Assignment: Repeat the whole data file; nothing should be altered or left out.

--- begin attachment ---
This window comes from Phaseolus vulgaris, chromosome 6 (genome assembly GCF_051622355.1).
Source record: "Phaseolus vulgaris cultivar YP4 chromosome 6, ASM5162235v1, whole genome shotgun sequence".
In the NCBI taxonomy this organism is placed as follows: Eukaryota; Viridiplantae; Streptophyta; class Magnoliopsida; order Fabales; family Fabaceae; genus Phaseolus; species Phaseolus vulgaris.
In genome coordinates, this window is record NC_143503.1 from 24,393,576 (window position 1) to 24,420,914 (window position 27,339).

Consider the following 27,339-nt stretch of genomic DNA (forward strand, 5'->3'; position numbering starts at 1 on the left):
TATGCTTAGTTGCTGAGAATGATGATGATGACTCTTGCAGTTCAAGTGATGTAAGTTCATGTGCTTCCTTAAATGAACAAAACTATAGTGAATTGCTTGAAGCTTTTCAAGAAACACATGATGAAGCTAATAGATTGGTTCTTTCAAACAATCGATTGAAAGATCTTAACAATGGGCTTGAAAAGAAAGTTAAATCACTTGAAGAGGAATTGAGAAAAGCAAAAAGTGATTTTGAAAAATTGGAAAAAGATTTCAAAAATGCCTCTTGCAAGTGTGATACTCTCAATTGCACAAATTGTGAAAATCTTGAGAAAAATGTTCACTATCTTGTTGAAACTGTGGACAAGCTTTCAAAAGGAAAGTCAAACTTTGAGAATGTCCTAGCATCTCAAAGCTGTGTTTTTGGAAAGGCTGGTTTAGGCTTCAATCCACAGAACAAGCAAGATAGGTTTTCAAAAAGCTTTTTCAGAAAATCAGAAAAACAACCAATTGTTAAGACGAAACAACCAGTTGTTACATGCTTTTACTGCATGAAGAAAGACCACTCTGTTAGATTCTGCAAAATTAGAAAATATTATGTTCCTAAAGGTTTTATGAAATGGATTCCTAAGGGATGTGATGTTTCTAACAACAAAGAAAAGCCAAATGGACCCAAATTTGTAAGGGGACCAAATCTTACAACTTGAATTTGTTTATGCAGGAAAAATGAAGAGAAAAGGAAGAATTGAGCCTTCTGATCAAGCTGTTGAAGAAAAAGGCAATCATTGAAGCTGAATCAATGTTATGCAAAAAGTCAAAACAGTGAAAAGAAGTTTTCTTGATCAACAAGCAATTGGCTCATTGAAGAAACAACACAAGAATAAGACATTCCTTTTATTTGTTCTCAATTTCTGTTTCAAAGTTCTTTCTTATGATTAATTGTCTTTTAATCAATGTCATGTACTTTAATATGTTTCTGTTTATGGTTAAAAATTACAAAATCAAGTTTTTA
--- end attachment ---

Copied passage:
This window comes from Phaseolus vulgaris, chromosome 6 (genome assembly GCF_051622355.1).
Source record: "Phaseolus vulgaris cultivar YP4 chromosome 6, ASM5162235v1, whole genome shotgun sequence".
In the NCBI taxonomy this organism is placed as follows: Eukaryota; Viridiplantae; Streptophyta; class Magnoliopsida; order Fabales; family Fabaceae; genus Phaseolus; species Phaseolus vulgaris.
In genome coordinates, this window is record NC_143503.1 from 24,393,576 (window position 1) to 24,420,914 (window position 27,339).

Consider the following 27,339-nt stretch of genomic DNA (forward strand, 5'->3'; position numbering starts at 1 on the left):
TATGCTTAGTTGCTGAGAATGATGATGATGACTCTTGCAGTTCAAGTGATGTAAGTTCATGTGCTTCCTTAAATGAACAAAACTATAGTGAATTGCTTGAAGCTTTTCAAGAAACACATGATGAAGCTAATAGATTGGTTCTTTCAAACAATCGATTGAAAGATCTTAACAATGGGCTTGAAAAGAAAGTTAAATCACTTGAAGAGGAATTGAGAAAAGCAAAAAGTGATTTTGAAAAATTGGAAAAAGATTTCAAAAATGCCTCTTGCAAGTGTGATACTCTCAATTGCACAAATTGTGAAAATCTTGAGAAAAATGTTCACTATCTTGTTGAAACTGTGGACAAGCTTTCAAAAGGAAAGTCAAACTTTGAGAATGTCCTAGCATCTCAAAGCTGTGTTTTTGGAAAGGCTGGTTTAGGCTTCAATCCACAGAACAAGCAAGATAGGTTTTCAAAAAGCTTTTTCAGAAAATCAGAAAAACAACCAATTGTTAAGACGAAACAACCAGTTGTTACATGCTTTTACTGCATGAAGAAAGACCACTCTGTTAGATTCTGCAAAATTAGAAAATATTATGTTCCTAAAGGTTTTATGAAATGGATTCCTAAGGGATGTGATGTTTCTAACAACAAAGAAAAGCCAAATGGACCCAAATTTGTAAGGGGACCAAATCTTACAACTTGAATTTGTTTATGCAGGAAAAATGAAGAGAAAAGGAAGAATTGAGCCTTCTGATCAAGCTGTTGAAGAAAAAGGCAATCATTGAAGCTGAATCAATGTTATGCAAAAAGTCAAAACAGTGAAAAGAAGTTTTCTTGATCAACAAGCAATTGGCTCATTGAAGAAACAACACAAGAATAAGACATTCCTTTTATTTGTTCTCAATTTCTGTTTCAAAGTTCTTTCTTATGATTAATTGTCTTTTAATCAATGTCATGTACTTTAATATGTTTCTGTTTATGGTTAAAAATTACAAAATCAAGTTTTTA